Another fabulous tale crafted by Evelyn Waugh. This novel is engaging, comedic, and tragic--all at the same time. While the prose flows and the vocabulary is not difficult, many adult themes occur within the novel. Waugh examines class, sexuality, and--again--the decline of "true Englishness" in England.
You'll laugh, you'll cry, and in the end, you'll be glad you picked this book up. I highly recommend it.
The peripheral characters in this novel are, to me, very sad. There is a fervent search for grace on the part of Julia's and Sebastian's mother that eventually cripples both of them. Charles is the catalyst for a deeper understanding, which comes and goes in often confusing interactions. I think the novel is reflective of Waugh's own conflict about religion.
Probably his best-remembered work due to the PBS television series, it is also one of his more serious, although it has its moments of jocularity. The story, narrated by the friend of an upper-class dipsomaniac, begins and ends just before D-Day. Put another way it might be subtitled How to be a fall-down drunkard with or without money. On second thought, I dont believe that he actually falls down. It is a novel of the disintegration of a once elite family. For the narrator, Brideshead, like a bad pence, constantly returns, forcing its way onto his beaten path. Nevertheless, it remains as one of his best novels for its development of characters: both principal and supporting.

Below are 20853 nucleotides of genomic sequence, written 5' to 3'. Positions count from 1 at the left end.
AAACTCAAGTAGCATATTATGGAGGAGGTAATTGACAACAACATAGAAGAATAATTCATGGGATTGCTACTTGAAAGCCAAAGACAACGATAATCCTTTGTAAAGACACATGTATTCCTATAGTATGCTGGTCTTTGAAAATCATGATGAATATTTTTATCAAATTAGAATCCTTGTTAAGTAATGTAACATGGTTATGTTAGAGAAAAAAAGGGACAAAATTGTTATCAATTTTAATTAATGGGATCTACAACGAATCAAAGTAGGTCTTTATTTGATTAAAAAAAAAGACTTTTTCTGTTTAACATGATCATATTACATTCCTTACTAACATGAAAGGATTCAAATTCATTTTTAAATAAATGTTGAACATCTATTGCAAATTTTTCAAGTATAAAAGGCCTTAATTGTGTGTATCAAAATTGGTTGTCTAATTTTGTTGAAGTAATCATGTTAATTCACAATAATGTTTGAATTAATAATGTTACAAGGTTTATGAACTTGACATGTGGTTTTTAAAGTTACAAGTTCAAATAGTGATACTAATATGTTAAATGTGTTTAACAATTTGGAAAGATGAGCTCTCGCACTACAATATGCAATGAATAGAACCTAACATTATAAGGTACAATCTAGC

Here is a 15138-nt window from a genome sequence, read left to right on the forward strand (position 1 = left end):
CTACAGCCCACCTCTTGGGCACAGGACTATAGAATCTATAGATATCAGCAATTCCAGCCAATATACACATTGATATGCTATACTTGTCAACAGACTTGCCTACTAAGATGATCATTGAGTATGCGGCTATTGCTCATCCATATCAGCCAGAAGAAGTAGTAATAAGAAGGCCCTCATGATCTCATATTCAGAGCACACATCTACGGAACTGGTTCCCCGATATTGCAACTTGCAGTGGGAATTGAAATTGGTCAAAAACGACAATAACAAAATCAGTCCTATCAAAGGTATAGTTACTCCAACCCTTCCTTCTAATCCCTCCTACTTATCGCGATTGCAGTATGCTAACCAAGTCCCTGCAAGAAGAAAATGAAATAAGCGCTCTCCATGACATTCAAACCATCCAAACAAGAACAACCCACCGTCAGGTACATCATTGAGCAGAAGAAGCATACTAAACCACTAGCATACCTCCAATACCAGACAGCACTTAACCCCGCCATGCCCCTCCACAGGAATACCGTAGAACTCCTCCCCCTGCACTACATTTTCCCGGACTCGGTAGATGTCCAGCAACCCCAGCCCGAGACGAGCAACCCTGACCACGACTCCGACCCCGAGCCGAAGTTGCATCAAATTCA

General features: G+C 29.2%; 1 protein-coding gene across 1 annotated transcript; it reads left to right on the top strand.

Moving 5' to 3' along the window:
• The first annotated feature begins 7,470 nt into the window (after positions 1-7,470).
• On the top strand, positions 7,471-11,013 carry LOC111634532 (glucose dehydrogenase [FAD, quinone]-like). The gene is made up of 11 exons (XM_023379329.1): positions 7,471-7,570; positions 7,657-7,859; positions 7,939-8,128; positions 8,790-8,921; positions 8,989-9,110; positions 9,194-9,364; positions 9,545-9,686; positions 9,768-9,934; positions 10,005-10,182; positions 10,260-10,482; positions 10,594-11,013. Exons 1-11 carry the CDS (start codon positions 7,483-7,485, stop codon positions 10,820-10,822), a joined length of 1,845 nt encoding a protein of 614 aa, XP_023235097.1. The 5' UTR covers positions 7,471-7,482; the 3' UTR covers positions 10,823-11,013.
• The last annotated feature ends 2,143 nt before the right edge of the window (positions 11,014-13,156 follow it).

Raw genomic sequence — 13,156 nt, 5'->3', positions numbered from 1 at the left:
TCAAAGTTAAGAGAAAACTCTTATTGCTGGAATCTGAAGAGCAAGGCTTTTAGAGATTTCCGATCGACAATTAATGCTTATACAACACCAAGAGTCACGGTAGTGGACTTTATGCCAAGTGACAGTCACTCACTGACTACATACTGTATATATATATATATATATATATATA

It has a rather sad quality to it, more so than the PBS Television series. It happens between the wars, not after WWII
Beautifully written story regarding a young man's fascination with a British, aristocratic family from the 1920s whose widely different regards to religion pull them apart.
One of the best "English" books of it's kind. It really shows what England was like between the wars and then after then after WWII.
The book is just wonderful and keeps you wanting to know more and more about this family even after to book is done.
This version is wonderful--unabridged and beautifully read by Jeremy Irons. It is one you will treasure and you will want to re-read the book and rent the DVDs to see the BBC series yet again. This book improves each time you dip into it.
Brideshead Revisited is a charming, lyrical novel. The title evokes a strong sense of place, but that is really only a trigger for the story which focuses on an aristocratic English family. Charles Ryder is billeted at the Brideshead estate during WWII, urging him to reminisce about his association with the Marchmain family who owns it. Starting with his friendship with Sebastian at Oxford, Charles' life is linked with this Roman Catholic family from the 1920s until the start of WWII. Charles is an intelligent narrator through this story where Catholicism and the decline of the aristocratic class play prominent roles. Evelyn Waugh's language is elegant, precise, and moves the story along. This was a wonderful read on the list of 1001 Books You Must Read Before You Die.
interesting study of faith and the flapper era.
Classic, hilarious novel set in British college. Made into a successful PBS miniseries.
Rich people problems and their incessant whining about them.
It really was quite a book, even though I saw the Masterpiece series first.
The sacred and profane memories of Captain Charles Ryder...classic!
I loved it. A pleasure to read. It's an easy book but also a book of substance. PLEASE NOTE: This is not a large print book.
Companion volume to the PBS television series.